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The Rizzo statue will be removed from Thomas Paine Plaza

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Its new location is still undecided

The Rizzo statue will be removed from Thomas Paine Plaza.
Photo by Melissa Romero

After months of protests, debate, and discussions, the City of Philadelphia decided that it will remove the Rizzo statue from its current location at Thomas Paine Plaza in Center City.

Its new location has not been announced.

“We carefully reviewed and considered everyone’s viewpoints and we have come to the decision that the Rizzo statue will be moved to a different location,” said city managing director Michael DiBerardinis in a statement. “This decision comes at a time when we have begun the preliminary stages of planning to re-envision Paine Plaza as a new type of inviting and engaging public space.”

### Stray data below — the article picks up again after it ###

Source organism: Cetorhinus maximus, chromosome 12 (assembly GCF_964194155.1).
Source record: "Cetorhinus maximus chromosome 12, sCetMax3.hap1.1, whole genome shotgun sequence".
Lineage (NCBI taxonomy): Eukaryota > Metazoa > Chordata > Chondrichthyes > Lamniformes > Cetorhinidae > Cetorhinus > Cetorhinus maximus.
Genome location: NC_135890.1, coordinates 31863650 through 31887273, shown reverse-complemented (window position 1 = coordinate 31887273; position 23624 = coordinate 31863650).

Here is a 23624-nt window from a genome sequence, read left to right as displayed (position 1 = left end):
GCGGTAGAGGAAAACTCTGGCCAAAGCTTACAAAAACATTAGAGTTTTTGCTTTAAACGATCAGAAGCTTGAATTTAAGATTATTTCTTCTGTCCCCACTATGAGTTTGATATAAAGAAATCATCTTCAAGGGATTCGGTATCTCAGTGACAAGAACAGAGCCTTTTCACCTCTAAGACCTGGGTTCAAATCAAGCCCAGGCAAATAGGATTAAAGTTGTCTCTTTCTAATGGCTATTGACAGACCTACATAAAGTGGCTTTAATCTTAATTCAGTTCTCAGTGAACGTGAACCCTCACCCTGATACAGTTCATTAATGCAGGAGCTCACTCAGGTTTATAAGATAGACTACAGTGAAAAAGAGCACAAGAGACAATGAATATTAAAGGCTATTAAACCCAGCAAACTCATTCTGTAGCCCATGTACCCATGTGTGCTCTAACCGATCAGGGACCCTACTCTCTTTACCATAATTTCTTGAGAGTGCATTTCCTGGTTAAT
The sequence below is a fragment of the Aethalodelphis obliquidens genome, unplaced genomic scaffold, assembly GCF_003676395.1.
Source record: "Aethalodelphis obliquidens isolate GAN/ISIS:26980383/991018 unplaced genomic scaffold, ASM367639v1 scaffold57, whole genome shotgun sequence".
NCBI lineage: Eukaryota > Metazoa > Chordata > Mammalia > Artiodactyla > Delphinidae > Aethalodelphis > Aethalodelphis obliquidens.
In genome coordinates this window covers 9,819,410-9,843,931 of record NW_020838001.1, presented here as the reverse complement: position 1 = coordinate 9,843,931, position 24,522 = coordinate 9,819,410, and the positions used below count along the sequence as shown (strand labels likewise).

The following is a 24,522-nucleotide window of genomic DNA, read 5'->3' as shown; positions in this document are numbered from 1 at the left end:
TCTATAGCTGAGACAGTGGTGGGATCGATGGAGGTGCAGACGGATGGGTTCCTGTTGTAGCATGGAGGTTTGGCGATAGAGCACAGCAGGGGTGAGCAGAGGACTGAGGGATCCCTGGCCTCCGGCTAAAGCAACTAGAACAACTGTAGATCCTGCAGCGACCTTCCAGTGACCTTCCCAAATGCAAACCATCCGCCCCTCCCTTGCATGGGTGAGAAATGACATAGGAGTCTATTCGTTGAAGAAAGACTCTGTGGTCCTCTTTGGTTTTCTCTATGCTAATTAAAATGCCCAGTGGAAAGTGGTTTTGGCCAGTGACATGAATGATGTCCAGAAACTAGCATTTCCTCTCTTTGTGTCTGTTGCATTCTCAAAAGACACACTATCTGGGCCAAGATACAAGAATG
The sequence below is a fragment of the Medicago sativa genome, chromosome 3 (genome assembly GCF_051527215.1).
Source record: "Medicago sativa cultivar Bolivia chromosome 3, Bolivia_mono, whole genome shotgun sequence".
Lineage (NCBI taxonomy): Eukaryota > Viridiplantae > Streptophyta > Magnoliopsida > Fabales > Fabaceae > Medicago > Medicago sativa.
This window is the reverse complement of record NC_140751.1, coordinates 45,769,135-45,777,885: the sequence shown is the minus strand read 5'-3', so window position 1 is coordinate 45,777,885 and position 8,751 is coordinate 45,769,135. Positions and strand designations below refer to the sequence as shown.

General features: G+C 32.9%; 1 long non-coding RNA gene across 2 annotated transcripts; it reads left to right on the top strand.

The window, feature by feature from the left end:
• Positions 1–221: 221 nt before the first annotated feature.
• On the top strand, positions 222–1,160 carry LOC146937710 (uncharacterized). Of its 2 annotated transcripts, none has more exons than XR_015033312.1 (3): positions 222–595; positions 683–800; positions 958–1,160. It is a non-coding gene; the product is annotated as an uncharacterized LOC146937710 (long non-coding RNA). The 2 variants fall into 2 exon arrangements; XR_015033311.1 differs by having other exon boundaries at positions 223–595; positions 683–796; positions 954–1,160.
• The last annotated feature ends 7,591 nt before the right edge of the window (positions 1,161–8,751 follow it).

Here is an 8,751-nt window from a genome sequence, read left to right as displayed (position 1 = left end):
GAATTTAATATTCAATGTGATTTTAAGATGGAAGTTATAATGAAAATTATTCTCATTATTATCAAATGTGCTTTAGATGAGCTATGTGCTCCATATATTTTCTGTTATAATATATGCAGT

The city made the announcement today, weeks after it asked residents to weigh in on the future of the Frank L. Rizzo Monument through a public comment session. Calls to remove the monument, which honors former Mayor Rizzo, came in the days after the violent protests that occurred in Charlottesville this summer over Confederate statues.

While Rizzo is beloved among some in Philadelphia, his tenure as police commissioner and then mayor was also marked by his tough tactics, especially against African Americans and the LGBTQ community.

The city received nearly 4,000 submissions during the public comment process, with people offering ideas, opinions, and suggestions for the statue’s future.

Kelly Lee, chief cultural officer, added that the city will use the feedback it received and look into some of the suggested locations for the monument. This process will take about six months give or take, and then the proposal will go to the Art Commission for approval.

As for Thomas Paine Plaza, DiBerardinis said, “We are working to plan and create a public space more in line with neighboring Dilworth Plaza and the soon-to-be unveiled Love Park.”

That process won’t begin until next year. But a temporary transformation will take place in summer 2018, when the Pennsylvania Horticulture Society brings a 2,000-square-foot urban farm to the plaza.

Thomas Paine Plaza

1401 John F Kennedy Boulevard, , PA 19102